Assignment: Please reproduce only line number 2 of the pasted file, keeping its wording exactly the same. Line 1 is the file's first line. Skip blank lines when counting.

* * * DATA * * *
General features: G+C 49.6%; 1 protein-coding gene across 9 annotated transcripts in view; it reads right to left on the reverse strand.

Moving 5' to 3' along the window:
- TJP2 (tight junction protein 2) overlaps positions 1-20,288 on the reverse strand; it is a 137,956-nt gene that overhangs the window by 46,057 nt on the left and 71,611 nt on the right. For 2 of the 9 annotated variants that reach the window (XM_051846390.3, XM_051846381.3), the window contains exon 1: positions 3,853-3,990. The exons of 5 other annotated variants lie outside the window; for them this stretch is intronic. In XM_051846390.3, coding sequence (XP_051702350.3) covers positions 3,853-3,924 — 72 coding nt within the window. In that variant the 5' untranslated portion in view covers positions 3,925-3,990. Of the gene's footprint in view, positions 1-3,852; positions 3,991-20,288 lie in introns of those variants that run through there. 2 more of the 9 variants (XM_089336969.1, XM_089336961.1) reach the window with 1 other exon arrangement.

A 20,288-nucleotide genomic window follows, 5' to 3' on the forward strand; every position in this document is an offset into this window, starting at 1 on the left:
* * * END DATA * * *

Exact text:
Moving 5' to 3' along the window: